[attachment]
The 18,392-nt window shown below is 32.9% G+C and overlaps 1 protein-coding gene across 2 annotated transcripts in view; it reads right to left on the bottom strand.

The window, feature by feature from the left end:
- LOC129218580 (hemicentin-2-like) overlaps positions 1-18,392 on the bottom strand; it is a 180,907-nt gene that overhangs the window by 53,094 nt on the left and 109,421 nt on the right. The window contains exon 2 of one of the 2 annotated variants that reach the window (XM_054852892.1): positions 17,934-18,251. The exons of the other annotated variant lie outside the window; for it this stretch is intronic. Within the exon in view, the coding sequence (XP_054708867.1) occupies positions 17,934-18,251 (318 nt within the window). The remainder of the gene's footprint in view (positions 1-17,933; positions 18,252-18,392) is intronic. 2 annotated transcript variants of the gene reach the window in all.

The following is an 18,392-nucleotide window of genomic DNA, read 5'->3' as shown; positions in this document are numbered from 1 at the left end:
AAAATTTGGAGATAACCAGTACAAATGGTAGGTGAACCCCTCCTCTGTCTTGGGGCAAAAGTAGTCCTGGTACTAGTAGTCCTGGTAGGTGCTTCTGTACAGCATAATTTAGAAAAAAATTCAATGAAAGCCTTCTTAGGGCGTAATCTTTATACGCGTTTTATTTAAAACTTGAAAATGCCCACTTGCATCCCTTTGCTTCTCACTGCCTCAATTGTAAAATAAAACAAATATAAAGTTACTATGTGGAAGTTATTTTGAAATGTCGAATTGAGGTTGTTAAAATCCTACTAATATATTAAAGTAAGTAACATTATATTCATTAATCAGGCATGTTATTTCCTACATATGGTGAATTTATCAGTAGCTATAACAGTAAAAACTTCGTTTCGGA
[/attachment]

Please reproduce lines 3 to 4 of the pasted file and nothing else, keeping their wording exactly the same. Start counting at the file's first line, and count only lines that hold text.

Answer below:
- LOC129218580 (hemicentin-2-like) overlaps positions 1-18,392 on the bottom strand; it is a 180,907-nt gene that overhangs the window by 53,094 nt on the left and 109,421 nt on the right. The window contains exon 2 of one of the 2 annotated variants that reach the window (XM_054852892.1): positions 17,934-18,251. The exons of the other annotated variant lie outside the window; for it this stretch is intronic. Within the exon in view, the coding sequence (XP_054708867.1) occupies positions 17,934-18,251 (318 nt within the window). The remainder of the gene's footprint in view (positions 1-17,933; positions 18,252-18,392) is intronic. 2 annotated transcript variants of the gene reach the window in all.

The following is an 18,392-nucleotide window of genomic DNA, read 5'->3' as shown; positions in this document are numbered from 1 at the left end: